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The Revolution In Sportstech Is Just Beginning

By Will Lopes

It’s an exciting time to be in the business of sports, and investors have an opportunity to get in on the action.

Leagues and federations have a newfound resilience to better manage COVID interruptions, there are record-breaking feats of athleticism every day, and we continue to see sports play a pivotal role in cultural progress around the world. 

But the real opportunity for investors lies in what they cannot see.

In the front offices, on the sidelines and in weight rooms, sport is changing. Digital transformation impacted everything from the way coaches planned their next game to how athletes were trained when facilities closed. 

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At my company Catapult, where we provide more than 3,400 elite-level teams around the world with extremely comprehensive performance data and analytics, we saw this firsthand.

Those that had the ability to guide players remotely, measure their work loads, and optimize training schedules based on objective data were able to rise to the challenges that the pandemic created. 

The sports industry has evolved in parallel with traditional enterprises, and it’s no exception to the boom in what has become a VC darling: vertical SaaS. In 2020, a record $1.4 billion was invested in sports tech, according to Crunchbase data. In the first eight months of 2021, more than $700 million was invested.

Will Lopes, CEO of Catapult Sports

Two years into the COVID era, simply having access to athlete data is table stakes for elite teams. Today, it’s about the quality of insights and how they improve a team’s ability to make decisions.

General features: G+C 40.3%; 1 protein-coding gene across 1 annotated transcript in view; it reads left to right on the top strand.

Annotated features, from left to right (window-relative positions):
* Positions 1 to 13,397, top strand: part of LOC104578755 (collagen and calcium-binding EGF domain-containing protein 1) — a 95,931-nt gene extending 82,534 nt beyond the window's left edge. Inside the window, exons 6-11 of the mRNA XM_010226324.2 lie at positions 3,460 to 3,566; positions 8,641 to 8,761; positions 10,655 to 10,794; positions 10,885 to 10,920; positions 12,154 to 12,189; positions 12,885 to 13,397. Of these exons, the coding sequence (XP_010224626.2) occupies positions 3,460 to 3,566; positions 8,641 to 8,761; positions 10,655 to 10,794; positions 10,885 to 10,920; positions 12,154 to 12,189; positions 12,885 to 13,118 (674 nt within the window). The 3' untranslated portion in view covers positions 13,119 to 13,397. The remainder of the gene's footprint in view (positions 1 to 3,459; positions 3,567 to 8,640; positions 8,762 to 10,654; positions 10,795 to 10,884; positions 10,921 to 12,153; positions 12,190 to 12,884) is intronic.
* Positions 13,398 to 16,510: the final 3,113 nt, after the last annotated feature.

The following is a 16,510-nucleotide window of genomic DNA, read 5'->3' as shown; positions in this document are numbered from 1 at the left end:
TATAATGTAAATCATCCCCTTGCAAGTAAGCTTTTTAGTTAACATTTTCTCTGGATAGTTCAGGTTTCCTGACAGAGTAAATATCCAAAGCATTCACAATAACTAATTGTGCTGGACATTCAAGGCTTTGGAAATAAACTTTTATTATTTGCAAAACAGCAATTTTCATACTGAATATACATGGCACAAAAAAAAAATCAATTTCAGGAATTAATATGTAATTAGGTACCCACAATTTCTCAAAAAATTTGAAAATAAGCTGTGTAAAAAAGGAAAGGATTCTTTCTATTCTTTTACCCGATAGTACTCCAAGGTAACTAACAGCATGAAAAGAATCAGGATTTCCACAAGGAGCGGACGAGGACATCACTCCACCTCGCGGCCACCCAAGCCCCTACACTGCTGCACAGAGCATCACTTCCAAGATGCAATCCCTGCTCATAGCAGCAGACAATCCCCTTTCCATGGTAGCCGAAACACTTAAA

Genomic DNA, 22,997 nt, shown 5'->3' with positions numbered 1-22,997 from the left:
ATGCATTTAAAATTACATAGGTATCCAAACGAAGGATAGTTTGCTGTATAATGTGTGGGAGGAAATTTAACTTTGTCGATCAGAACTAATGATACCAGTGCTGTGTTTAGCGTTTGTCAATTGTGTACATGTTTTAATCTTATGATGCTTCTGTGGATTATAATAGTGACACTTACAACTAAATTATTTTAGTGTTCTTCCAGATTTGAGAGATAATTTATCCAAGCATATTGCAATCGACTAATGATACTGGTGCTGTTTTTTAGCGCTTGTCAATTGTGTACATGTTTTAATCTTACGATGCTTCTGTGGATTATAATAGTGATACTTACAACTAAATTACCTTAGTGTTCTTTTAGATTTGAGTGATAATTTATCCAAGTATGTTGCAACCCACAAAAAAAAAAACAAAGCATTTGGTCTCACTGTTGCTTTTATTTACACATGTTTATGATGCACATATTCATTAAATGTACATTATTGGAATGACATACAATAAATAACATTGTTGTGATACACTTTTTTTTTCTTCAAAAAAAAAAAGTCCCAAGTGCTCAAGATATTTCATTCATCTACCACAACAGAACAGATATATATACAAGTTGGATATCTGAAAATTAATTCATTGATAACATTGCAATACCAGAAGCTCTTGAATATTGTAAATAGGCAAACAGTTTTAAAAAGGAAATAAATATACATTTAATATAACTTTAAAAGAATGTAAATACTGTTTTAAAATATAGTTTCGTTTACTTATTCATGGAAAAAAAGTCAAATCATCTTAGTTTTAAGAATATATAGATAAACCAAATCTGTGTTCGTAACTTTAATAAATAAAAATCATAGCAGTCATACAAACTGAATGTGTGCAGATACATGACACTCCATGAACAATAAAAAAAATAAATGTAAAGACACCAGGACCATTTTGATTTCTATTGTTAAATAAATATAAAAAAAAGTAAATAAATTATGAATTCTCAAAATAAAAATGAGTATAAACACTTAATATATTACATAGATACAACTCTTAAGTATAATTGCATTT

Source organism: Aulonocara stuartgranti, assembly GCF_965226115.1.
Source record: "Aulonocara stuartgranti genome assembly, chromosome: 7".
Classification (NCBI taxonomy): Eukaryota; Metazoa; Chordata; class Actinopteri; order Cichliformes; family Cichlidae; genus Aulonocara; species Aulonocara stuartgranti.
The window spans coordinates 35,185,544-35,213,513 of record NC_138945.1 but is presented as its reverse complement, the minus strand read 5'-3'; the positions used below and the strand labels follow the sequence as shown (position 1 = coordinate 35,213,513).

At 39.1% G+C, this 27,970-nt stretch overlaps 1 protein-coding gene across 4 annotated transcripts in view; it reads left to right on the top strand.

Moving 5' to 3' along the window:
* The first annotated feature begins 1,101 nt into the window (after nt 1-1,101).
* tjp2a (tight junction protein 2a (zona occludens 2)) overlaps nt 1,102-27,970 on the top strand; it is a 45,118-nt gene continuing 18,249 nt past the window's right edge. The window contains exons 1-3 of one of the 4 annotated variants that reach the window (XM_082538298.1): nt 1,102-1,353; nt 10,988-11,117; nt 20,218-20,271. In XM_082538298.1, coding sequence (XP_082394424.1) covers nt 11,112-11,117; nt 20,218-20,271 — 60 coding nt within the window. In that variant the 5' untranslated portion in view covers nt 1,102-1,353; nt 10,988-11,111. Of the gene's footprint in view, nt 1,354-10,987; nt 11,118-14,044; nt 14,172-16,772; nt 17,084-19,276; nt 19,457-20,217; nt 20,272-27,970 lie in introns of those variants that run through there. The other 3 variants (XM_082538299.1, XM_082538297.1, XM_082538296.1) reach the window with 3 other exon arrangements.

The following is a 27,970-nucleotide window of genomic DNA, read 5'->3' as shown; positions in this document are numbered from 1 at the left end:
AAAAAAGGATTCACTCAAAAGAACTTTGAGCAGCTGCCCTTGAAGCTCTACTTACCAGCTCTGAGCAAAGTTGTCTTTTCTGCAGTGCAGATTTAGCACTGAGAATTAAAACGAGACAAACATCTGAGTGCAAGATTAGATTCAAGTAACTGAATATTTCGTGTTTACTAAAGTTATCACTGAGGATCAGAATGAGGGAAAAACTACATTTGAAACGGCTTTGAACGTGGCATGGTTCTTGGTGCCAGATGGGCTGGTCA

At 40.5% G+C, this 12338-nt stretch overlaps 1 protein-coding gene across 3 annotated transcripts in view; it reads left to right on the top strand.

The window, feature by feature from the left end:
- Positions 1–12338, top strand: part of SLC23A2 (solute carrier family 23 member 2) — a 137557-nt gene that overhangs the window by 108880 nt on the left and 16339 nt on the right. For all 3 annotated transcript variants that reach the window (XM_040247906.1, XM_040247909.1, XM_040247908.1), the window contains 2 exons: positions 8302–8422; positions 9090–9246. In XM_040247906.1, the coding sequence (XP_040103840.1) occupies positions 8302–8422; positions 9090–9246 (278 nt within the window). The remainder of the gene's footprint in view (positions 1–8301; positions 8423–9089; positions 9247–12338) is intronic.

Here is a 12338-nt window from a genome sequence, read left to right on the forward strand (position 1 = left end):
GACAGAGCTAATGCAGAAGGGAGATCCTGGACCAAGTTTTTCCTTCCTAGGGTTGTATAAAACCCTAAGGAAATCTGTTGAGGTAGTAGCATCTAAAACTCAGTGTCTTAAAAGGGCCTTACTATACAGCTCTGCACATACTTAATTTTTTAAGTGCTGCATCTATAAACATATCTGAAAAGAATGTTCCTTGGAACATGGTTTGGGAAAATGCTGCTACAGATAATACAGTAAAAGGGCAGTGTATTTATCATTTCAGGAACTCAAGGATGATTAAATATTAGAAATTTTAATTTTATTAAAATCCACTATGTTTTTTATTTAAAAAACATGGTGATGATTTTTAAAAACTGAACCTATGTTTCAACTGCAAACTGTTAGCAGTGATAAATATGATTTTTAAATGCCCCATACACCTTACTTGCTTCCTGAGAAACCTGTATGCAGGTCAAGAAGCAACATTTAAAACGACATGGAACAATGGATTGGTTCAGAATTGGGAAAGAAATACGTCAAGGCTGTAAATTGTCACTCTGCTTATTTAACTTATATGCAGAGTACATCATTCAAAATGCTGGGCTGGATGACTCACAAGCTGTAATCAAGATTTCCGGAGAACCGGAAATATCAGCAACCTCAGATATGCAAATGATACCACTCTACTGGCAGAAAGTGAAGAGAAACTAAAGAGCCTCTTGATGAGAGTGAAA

Teams and athletes that embrace this new way of working are uncovering a new competitive advantage. They use data to hone athletes for peak performance instead of grinding them through practices and drills that risk costly injuries. Software is helping teams work efficiently, and we’re still in the early days of sport’s digital transformation.

Coaches no longer rely on singular metrics like time, speed, or minutes played to train their athletes. For example, we provide thousands of data points a second to describe a player’s workload, a critical measurement for understanding exertion. This new level of insight helps inform training regimens and return-to-play strategies for injured players that are data-backed and objective. 

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When an athlete was injured 20 years ago, they could face years of recovery, often relying on methods that were by and large the same for every athlete. Now, coaches can use individual performance data to tailor a training plan that is customized to an athlete’s injury, capabilities and position, all based on objective data. 

Just like its business counterpart, the digital data transformation in sports is powered by SaaS-based solutions enabling new ways of handling critical workflows.